Historic Places in South Jersey

Historic Places in South Jersey

A discussion of things to do and paces to go, with the purpose of sharing, encouraging participation, and networking.

Monday, January 2, 2012

Whitesbog

New Year - Hiking the Pines in Winter
Happy New Year! I celebrated the new year by hiking with the Outdoor Club of SJ yesterday at Atsion. It was seven miles of high water on the ground and spectacular beauty all around. We hiked around the Hampton Furnace area and along several fallow cranberry bogs. Passing the bogs gave me an itch to get to Whitesbog. Today, another hiking buddy with me and my dog, Blizzard, headed to Brendan Byrne State Park but the office was closed so I couldn't get a stamp for my State Parks Project booklet Passport to Adventure. But I did get to hike around one of the prettiest little ponds I've ever seen, Pakim Pond.
Back in the 70's a group of my friends and I used to rent a cabin there in the winter. So much fun.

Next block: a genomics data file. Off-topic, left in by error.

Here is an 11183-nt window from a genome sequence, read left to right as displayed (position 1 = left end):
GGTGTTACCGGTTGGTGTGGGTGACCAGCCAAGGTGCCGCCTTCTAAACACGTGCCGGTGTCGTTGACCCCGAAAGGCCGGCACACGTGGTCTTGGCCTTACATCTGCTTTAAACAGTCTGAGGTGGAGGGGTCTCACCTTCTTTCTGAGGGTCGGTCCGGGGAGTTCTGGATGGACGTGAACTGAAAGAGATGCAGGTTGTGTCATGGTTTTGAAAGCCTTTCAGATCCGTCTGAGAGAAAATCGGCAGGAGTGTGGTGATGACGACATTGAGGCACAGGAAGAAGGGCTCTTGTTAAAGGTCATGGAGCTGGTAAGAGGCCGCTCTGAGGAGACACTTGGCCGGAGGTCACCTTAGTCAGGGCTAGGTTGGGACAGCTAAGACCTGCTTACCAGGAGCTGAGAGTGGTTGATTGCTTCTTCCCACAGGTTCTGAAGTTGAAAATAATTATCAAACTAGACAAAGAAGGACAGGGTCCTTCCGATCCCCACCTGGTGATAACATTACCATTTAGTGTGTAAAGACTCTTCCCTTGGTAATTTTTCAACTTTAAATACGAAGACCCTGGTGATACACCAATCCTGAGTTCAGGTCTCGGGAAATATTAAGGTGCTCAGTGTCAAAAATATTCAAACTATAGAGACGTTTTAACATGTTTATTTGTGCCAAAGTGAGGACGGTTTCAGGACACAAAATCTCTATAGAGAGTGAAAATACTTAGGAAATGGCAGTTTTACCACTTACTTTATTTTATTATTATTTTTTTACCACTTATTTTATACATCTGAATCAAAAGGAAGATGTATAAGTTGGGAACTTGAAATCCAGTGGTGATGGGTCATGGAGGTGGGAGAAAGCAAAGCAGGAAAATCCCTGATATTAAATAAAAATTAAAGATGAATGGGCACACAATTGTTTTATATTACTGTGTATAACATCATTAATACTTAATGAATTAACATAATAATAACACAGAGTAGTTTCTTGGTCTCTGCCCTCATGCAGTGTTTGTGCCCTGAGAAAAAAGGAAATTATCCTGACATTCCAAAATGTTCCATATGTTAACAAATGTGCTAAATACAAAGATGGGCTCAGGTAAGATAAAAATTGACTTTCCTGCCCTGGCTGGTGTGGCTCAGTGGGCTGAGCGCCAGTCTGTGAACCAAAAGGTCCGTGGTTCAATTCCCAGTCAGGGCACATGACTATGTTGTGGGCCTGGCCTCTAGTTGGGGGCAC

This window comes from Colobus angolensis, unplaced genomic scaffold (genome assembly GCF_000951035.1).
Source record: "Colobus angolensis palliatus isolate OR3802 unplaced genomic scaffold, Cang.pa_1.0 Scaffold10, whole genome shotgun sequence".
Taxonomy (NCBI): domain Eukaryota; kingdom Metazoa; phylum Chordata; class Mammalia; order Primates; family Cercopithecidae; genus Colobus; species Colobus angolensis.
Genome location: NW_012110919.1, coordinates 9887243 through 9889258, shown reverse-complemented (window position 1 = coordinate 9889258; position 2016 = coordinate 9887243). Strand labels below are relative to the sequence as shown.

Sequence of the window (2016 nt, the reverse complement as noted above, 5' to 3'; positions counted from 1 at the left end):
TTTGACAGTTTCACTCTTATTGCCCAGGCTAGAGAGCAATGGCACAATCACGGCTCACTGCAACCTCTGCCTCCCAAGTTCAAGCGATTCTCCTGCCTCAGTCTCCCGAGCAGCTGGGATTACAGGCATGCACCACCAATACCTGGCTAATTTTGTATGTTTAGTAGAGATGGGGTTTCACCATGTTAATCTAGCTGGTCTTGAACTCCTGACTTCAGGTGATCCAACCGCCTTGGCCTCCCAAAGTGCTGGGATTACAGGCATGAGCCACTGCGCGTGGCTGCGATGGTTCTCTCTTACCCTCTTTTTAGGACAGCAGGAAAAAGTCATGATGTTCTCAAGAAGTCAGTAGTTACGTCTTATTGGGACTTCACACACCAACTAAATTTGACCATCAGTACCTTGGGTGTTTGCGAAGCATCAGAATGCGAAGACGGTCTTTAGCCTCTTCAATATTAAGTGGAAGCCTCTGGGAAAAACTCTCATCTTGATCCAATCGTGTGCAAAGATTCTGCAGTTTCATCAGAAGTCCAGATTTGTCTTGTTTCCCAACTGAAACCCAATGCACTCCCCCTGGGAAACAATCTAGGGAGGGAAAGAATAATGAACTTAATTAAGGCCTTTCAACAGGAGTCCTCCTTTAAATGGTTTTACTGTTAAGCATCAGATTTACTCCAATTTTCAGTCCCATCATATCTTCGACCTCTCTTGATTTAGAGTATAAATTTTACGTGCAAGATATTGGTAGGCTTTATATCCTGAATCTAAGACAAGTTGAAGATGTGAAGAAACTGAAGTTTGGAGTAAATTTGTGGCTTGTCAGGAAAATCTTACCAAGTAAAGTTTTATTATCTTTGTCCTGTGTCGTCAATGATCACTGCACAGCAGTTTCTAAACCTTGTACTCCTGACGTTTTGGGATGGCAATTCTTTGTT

After we hiked around the pond, we headed over to Whitesbog, not a long drive from there and hiked around the bogs, very beautiful and very cold as it was windy today and the forest blocks the wind but the bogs let it blow right over you.
Here is some background on Whitesbog and Elizabeth White, cultivator ofthe blueberry at Whitesbog:

Elizabeth Coleman White, born in 1871 in New Lisbon, NJ, was the oldest of four daughters of Mary and Joseph White, also Quakers. Mary was a descendant of another group of original settlers, the Fenwicks. The Whites owned a 3,000 acre cranberry plantation and Elizabeth took great interest in both the business and the horticulture.
Elizabeth was disappointed when her father handed over the business to a son-in-law. She turned her attention to the propagation of the wild huckleberry by offering rewards to local people for bringing the best specimens. She invited another agriculture specialist working on the same project to Whitesbog and together they developed a commercially viable berry.
Elizabeth White was an innovator in packaging and she also developed a business in holly growing and sales.
Before she died in 1954, Elizabeth had become the first woman to receive a citation from the NJ Dept. of Agriculture, to be admitted to the Am. Cranberry Assoc. and she had founded the Holly Society of America. Her home, Suningive, is a museum open to the public.
The village of

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